When you are Lance Armstrong and you've survived 12 tumors on
your lungs, two on your brain and a cancer-ravaged testicle the
size of a lemon, the French Alps start to look like speed bumps.
When you are Lance Armstrong and you keep an expired driver's
license in your wallet because it shows you in Death's lobby,
your face paler than 1% milk, your eyebrows and eyelashes and
hair missing, and your eyes as two yellow moons, a six-hour ride
up and down murderous mountains sounds like a Tupperware party.
So no wonder Armstrong delivered two of the most remarkable days
in Tour de France history last week, tearing through the French
Alps as if he were double-parked somewhere, dancing on his
pedals, nobody coming within a yodel of him. No wonder he took
both classic mountain stages, l'Alpe d'Huez and Chamrousse, and
crumpled them in his riding gloves, making up 22 minutes on the
leader in two days. No wonder he breezed through the next three
stages, in the Pyrenees, taking possession of the leader's yellow
jersey last Saturday and opening up a five-minute, five-second
lead on Sunday. Unless the Eiffel Tower falls on him, Armstrong
will become the fifth man to win the Tour de France three years
in a row. "It's just so much fun," he said.
Unless you're trying to catch him. "We keep waiting for this man
to have a bad day," said the director of rival Team Telekom, Rudy
Pevenage, "but the only bad day he has is the day after
celebrating in Paris."
Did you expect any less? Could the Alps do anything to Armstrong
that cancer didn't? Could they give him more stitches, sweats,
shivers? Could they be more cruel? Could they leave him more
swollen, aching, broken? Don't the mountains and the disease both
call for heart monitors and doctors at the ready and unending
attention to red-blood-cell counts? Don't you need an unbending
will, a strength deep inside to get you through both?
July 29, 2001
No, the Alps separate men like Armstrong from the rest, and he
knew it and he waited for them, waited through nine stages of
meadows and flowers, waited in 24th and then 23rd place, waited
to get to the point in the Tour de France when hearts are truly
measured. He waited until the sixth hour of stage 10 on July 17,
waited until he got to the base of the unforgettable 12-mile,
straight-up, 21-switchback Alpe d'Huez, waited in the back of the
peloton and bluffed, pretended to be winded, grimaced every time
a Telekom rider drifted by to spy on him, kept pretending to suck
air for the cameras on the motorbikes, kept conserving his energy
in a game of two-wheeled Texas hold 'em.
Then he turned and eyeballed his greatest rival, Germany's Jan
Ullrich of Telekom, eyeballed him cold, as if to say, Let's cut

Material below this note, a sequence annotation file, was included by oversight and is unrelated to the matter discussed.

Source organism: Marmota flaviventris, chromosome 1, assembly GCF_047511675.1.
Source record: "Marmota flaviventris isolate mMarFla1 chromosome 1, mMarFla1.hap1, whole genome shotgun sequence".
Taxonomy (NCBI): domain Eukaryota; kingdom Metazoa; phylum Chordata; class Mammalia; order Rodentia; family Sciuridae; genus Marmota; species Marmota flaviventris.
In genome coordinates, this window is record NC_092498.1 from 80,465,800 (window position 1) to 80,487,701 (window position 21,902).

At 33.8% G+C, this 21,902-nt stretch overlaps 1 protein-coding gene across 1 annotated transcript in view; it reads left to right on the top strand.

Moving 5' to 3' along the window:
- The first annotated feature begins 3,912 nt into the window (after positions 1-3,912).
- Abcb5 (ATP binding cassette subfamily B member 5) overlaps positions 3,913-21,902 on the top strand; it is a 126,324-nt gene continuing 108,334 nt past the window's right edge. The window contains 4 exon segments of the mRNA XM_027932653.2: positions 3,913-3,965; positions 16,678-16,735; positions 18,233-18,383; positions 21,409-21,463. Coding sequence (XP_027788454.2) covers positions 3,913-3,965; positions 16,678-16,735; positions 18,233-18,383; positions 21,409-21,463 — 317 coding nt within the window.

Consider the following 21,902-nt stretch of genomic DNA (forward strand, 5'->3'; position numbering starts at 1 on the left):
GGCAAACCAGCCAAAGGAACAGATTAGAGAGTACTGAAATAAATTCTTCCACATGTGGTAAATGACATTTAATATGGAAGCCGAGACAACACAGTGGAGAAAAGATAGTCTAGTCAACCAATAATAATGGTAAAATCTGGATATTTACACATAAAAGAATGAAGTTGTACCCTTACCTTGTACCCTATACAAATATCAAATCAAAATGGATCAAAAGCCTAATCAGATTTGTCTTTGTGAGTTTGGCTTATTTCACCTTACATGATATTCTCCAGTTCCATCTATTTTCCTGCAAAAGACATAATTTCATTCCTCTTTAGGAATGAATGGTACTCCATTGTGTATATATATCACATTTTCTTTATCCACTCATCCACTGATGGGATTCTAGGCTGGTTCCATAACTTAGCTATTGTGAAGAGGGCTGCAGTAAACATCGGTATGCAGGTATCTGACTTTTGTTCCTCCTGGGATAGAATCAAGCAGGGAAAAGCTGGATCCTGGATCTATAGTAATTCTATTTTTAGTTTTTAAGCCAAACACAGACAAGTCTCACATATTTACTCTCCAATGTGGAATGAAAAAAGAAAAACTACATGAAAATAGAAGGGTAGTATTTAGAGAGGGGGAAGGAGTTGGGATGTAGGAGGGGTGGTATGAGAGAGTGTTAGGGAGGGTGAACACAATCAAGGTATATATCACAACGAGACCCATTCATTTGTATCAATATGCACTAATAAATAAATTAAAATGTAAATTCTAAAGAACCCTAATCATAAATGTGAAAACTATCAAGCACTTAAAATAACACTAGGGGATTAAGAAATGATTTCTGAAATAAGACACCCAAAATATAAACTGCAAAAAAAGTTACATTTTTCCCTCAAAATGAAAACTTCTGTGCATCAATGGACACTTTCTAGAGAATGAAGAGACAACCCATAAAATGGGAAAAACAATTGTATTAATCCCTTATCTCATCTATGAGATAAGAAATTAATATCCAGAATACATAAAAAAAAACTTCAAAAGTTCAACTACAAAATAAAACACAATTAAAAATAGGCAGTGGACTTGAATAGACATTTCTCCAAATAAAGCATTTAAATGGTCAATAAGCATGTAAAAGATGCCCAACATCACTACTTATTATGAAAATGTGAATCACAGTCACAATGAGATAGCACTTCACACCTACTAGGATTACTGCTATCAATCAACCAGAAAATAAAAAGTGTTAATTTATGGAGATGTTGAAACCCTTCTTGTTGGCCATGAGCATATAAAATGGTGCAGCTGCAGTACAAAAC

to the chase, and took off up the mountain as if he had just
knocked over a 7-Eleven. Within minutes he reeled in the leader,
France's Laurent Roux, who was six minutes ahead of Armstrong
when the attack began. "I had the feeling I was being passed by a
motorcycle," said Roux. Armstrong won the stage by two full
minutes--think Dallas 52, Buffalo 17--beat one rider by 42 minutes
(seven others never finished) and worried that he had spent too
much. "I may pay for this," he said.
However, the very next day after his Huez-cide ride, he whipped
the time-trial field in "The Ride of Truth" to the top of
Chamrousse, the ski resort where Jean-Claude Killy won three gold
medals in the 1968 Olympics, as though he'd spent the last 24
hours lying by the pool. "America doesn't understand," said
Armstrong's U.S. Postal Service teammate, Tyler Hamilton. "What
he did here these last two days was like John Elway winning those
two Super Bowls."
They understand in the chemo rooms. "I know they're out there,"
Armstrong said. "Sitting there with those damn drip poles, lying
in those La-Z-Boys thinking, This guy had the same exact thing I
do. If he can do it, I can do it. I think of them all the time. I
want to motivate them. They motivate me."
Not that he needs it. That night, after melting the Alps, he had
to do something hard. He and his wife, Kik, nervously opened an
envelope from her obstetrician. The cancer treatment had left
Armstrong sterile, but inside was news that the in vitro had
worked again, that she was carrying twin girls.
That's the thing about being Lance Armstrong--once left for dead
and now more alive than any other man in sports, once broken and
now more than whole--every day is an envelope you can't wait to
Armstrong eyeballed his greatest rival, then took off as if he
had just knocked over a 7-Eleven.